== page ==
Re: Fwd: Two Contracts?

Subject: Re: Fwd: Two Contracts?
From: Beth Agnew <beth -dot- agnew -at- senecac -dot- on -dot- ca>
To: techwr-l -at- lists -dot- techwr-l -dot- com
Date: Tue, 20 Dec 2005 15:52:01 -0500

I've been in this situation with large clients, and signed two contracts. The important thing is that the two contracts should NOT conflict. If you have a problem with any clause in their contract, strike it through, initial the strike through, and if necessary, write in your own wording. Every contract, even boilerplate, can be amended by the parties before signing. Of course, you have to consider the consequences. They might say, sorry, that clause has to stand, in which case it's your option to say, then sorry, I won't be working for you.

I often have clauses in my contract that the client typically doesn't include, such as kill fees, and waivers of liability. The problem with merging two contracts, is that the client might agree to your specific terms, but not want to incorporate such terms into "their contract". They also generally do not want to just use "your" contract, even if their clauses are added. Silly, but, hey, lawyers. Hence you end up with two contracts.

Contracts are really meant to codify the meeting of minds of two parties to an agreement. Any points of conflict should be discussed, negotiated, and sorted out before you start to do business together. Don't count on the contract saving a situation gone bad. At that point, it's just a weapon. If you cannot come to a friendly and equitable agreement with your client, do you really want to be working with them? The potential lost revenue is nothing compared to the losses that could occur if it all goes terribly wrong.
--Beth

Anonymous Poster wrote:

This contract has several clauses that conflict directly with the text of
my contract, These clauses are clearly not in my best interest (like
giving up the right to trial by jury in a dispute).

My contact says her company always signs the consultants contract and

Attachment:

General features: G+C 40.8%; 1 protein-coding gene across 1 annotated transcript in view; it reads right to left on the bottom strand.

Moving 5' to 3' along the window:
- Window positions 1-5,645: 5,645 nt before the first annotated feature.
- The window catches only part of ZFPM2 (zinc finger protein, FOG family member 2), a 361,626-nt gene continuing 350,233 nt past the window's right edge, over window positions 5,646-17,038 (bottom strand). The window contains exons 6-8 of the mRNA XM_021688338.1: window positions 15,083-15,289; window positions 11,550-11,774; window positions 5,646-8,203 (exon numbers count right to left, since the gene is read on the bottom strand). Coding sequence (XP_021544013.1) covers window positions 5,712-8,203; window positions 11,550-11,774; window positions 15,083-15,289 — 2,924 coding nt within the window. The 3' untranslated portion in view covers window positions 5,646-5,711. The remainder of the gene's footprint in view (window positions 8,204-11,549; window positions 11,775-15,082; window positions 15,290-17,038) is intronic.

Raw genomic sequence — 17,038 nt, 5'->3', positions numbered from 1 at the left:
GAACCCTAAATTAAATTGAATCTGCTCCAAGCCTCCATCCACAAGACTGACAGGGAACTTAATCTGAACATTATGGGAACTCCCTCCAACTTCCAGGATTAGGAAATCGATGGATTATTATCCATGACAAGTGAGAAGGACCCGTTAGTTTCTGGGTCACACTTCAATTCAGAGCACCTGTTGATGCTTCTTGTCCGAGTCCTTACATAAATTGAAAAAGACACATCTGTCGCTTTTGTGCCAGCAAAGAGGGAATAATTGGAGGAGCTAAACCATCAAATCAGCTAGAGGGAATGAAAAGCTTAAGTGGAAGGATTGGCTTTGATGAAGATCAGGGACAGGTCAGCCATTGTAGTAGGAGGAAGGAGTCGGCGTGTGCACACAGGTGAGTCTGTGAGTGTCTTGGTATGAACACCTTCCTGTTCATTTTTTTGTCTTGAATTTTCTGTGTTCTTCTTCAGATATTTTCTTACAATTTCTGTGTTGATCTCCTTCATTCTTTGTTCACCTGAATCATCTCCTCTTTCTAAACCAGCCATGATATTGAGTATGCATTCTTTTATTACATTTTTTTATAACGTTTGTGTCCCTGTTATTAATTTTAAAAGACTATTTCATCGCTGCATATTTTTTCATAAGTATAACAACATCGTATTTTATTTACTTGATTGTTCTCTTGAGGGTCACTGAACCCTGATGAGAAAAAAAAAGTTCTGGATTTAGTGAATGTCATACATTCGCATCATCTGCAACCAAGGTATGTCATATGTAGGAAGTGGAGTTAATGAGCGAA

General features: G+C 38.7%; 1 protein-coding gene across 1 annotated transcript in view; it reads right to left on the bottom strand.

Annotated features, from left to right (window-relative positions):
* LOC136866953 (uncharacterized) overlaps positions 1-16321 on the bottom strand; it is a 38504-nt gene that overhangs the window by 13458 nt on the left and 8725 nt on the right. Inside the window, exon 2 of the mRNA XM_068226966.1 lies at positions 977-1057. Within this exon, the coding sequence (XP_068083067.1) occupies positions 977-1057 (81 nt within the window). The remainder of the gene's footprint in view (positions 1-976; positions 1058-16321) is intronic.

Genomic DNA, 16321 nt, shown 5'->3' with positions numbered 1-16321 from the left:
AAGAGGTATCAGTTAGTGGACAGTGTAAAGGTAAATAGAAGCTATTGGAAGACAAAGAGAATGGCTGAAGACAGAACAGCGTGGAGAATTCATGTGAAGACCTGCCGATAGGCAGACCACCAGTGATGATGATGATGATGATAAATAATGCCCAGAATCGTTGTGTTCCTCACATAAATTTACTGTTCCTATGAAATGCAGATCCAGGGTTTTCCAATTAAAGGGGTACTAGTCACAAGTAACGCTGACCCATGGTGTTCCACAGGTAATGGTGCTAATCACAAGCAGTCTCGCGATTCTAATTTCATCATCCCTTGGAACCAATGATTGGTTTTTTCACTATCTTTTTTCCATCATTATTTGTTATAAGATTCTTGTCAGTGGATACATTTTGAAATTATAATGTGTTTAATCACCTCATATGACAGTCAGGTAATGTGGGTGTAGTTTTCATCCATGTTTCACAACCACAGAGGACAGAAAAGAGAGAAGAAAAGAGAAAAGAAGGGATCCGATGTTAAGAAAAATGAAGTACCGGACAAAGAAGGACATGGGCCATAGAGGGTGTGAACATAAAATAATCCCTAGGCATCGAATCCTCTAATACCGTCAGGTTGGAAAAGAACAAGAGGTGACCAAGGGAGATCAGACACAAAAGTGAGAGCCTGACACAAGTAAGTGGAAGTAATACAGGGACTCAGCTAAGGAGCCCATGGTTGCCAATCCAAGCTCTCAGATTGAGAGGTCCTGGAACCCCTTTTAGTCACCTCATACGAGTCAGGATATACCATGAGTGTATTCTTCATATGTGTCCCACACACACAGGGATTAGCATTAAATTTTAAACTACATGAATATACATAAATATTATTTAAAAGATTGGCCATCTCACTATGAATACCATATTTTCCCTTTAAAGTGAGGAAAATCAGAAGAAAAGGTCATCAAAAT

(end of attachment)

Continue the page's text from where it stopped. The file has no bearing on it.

has the consultant sign theirs. Is the process of signing "two"
contracts common? (I've never done it.) If I sign them, which contract
takes precedence--perhaps the one signed first, or last??

--
Beth Agnew
Professor, Technical Communication
Seneca College of Applied Arts & Technology
Toronto, ON 416.491.5050 x3133
http://www.tinyurl.com/83u5u

^^^^^^^^^^^^^^^^^^^^^^^^^^^^^^^^^^^^^^^^^^^^^^^^^^^^^^^^^

Now Shipping -- WebWorks ePublisher Pro for Word! Easily create online
Help. And online anything else. Redesigned interface with a new
project-based workflow. Try it today! http://www.webworks.com/techwr-l

Doc-To-Help 2005 now has RoboHelp Converter and HTML Source: Author content and configure Help in MS Word or any HTML editor. No proprietary editor! *August release. http://www.componentone.com/TECHWRL/DocToHelp2005

---
You are currently subscribed to TECHWR-L as archive -at- infoinfocus -dot- com -dot-
To unsubscribe send a blank email to techwr-l-unsubscribe -at- lists -dot- techwr-l -dot- com
or visit http://lists.techwr-l.com/mailman/options/techwr-l/archive%40infoinfocus.com

To subscribe, send a blank email to techwr-l-join -at- lists -dot- techwr-l -dot- com

Send administrative questions to lisa -at- techwr-l -dot- com -dot- Visit
http://www.techwr-l.com/techwhirl/ for more resources and info.


Follow-Ups:

References:
Fwd: Two Contracts?: From: Anonymous Poster

Previous by Author: RE: Best Practice for reviewing documents
Next by Author: Re: Punchcard Wreaths
Previous by Thread: Re: Two Contracts?
Next by Thread: Two Contracts? (take II)


What this post helpful? Share it with friends and colleagues:

Sponsored Ads


Sponsored Ads